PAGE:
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America’s copyright scholars speak out against PROTECT-IP bill


Eugene Volokh, David Levine, and Mark Lemley and a group of more than 90 prominent IP law professors have signed a letter objecting to the far-reaching PROTECT-IP bill, introduced by Senators Leahy, Shumer, Grassley, Feinstein, Whitehouse, Graham, Kohl, Coons and Blumenthal. fashion copywrite PROTECT-IP is your basic bat shit insane Internet law that would establish a Great Firewall of America that entertainment executives could use to censor the American Internet; it would require PayPal and credit card companies to police the copyright practices of their users; and it would mandate more domain seizures on accusation of copyright infringement.

The copyright scholars who signed the letter argue that PROTECT-IP is unconstitutional, that it jeapordizes the integrity of the Internet and America’s standing as a force for free speech in the world.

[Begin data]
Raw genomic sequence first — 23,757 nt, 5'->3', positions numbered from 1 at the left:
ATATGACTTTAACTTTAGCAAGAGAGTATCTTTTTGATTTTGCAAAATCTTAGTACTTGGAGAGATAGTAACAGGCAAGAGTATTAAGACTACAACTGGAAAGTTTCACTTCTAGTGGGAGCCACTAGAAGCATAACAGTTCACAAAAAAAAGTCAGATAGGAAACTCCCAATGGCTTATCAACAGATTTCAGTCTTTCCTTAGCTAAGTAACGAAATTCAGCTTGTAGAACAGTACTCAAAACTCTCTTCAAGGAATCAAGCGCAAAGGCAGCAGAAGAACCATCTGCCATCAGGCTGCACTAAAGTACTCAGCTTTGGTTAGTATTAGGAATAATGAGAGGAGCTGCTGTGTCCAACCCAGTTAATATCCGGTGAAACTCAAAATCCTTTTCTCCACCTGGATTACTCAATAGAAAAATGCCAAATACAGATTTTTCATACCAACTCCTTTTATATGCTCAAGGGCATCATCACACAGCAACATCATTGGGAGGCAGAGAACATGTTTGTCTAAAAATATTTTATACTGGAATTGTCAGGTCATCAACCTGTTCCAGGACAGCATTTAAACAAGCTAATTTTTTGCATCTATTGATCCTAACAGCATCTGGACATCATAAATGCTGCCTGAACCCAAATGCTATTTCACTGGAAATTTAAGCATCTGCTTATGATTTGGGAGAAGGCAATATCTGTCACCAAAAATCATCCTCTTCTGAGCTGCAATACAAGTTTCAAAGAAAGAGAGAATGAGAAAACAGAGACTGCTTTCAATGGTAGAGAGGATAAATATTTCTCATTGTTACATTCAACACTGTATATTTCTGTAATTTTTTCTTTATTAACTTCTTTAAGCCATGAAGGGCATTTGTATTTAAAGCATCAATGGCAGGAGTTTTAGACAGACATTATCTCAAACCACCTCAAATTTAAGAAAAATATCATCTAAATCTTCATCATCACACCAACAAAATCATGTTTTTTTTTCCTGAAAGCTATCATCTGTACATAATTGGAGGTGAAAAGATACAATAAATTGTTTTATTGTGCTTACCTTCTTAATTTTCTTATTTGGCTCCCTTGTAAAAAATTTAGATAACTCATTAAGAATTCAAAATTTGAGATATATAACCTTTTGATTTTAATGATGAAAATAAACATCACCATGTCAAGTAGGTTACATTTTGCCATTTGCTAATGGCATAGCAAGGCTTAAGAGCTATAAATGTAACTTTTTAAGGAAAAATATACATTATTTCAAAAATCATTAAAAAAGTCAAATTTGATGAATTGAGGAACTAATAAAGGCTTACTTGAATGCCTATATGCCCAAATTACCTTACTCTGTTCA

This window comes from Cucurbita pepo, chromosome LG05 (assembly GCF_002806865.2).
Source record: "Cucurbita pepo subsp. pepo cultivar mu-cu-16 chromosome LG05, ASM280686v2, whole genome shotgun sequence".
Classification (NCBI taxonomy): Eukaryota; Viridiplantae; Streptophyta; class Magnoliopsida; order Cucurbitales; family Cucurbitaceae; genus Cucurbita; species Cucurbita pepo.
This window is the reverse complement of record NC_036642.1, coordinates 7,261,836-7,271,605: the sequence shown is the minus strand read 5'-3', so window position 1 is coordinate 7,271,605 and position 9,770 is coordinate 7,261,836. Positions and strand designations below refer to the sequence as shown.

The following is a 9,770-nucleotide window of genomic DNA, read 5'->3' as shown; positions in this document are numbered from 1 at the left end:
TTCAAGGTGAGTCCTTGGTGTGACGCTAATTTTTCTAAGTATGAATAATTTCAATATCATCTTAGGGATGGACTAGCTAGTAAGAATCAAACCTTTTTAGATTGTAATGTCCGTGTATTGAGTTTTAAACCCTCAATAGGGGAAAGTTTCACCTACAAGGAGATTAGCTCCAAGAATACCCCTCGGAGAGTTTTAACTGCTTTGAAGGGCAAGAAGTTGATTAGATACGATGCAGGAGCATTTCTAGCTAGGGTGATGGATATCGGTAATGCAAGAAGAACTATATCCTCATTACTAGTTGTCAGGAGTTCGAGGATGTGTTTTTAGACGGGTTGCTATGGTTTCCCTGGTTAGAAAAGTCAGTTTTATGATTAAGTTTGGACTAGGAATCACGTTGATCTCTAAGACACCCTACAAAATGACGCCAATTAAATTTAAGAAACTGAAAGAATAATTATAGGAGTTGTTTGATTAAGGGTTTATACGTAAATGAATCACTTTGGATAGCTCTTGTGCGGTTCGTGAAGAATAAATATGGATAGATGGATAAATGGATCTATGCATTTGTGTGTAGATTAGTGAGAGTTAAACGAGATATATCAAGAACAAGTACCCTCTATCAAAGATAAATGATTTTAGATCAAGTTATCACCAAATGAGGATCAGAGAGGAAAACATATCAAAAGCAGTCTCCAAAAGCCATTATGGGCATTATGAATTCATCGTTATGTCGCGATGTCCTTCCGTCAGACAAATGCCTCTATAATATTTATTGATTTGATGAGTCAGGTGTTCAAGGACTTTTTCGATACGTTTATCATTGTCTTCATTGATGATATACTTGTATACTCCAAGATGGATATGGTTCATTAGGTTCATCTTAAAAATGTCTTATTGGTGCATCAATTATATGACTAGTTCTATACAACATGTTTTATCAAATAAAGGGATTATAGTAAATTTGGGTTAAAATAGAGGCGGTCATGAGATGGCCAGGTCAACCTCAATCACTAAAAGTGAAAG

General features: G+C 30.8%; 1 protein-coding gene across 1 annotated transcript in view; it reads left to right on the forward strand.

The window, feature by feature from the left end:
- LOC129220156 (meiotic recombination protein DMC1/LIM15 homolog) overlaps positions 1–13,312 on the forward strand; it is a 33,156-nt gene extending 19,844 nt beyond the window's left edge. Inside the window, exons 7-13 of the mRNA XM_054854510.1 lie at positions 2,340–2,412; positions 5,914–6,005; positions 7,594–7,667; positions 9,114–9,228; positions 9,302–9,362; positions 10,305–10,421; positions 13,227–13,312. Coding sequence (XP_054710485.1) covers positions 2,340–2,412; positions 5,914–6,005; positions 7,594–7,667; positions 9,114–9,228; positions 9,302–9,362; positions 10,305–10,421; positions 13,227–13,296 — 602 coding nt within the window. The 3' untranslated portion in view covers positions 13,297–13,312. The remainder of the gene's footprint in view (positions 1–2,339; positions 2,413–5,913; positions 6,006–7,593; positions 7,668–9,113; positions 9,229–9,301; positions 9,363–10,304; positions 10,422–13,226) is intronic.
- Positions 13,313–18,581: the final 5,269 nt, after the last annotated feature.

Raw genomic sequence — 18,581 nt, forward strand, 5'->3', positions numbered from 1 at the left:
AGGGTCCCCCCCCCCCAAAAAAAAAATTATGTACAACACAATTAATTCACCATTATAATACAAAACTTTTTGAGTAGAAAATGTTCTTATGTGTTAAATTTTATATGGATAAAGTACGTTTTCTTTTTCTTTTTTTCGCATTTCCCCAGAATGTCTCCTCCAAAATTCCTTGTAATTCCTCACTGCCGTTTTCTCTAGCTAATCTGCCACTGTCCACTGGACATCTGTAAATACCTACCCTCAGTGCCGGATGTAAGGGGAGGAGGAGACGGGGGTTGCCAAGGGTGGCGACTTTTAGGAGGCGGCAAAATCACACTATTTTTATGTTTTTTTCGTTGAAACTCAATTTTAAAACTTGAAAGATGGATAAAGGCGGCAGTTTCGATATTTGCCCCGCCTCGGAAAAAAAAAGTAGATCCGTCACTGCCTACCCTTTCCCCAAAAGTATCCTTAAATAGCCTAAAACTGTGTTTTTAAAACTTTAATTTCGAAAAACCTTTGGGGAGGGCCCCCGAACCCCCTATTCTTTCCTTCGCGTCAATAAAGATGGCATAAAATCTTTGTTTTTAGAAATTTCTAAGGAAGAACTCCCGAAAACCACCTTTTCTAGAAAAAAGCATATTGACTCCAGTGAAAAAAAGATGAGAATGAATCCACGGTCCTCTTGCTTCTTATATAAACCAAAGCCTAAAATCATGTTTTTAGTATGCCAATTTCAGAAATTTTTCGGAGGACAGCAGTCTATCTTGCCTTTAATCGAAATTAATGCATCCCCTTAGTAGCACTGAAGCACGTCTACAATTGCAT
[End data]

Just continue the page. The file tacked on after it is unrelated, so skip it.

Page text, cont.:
The Supreme Court has made it abundantly clear that governmental action to suppress speech taken prior to “a prompt final judicial decision . . . in an adversary proceeding” that the speech is unlawful is a presumptively unconstitutional “prior restraint,”1 the “most serious and the least tolerable infringement on First Amendment rights,”2 permissible only in the narrowest range of circumstances. The Constitution “require[s] a court, before material is completely removed from circulation, . . . to make a final determination that material is [unlawful] after an adversary hearing.”3The Act fails this Constitutional test. It authorizes courts to take websites “out of circulation” – to make them unreachable by and invisible to Internet users in the United States and abroad — immediately upon application by the Attorney General after an ex parte hearing. No provision is made for any review of a judge’s ex parte determination, let alone for a “prompt and final judicial determination, after an adversary proceeding,” that the website in question contains unlawful material. This falls far short of what the Constitution requires before speech can be eliminated from public circulation.4

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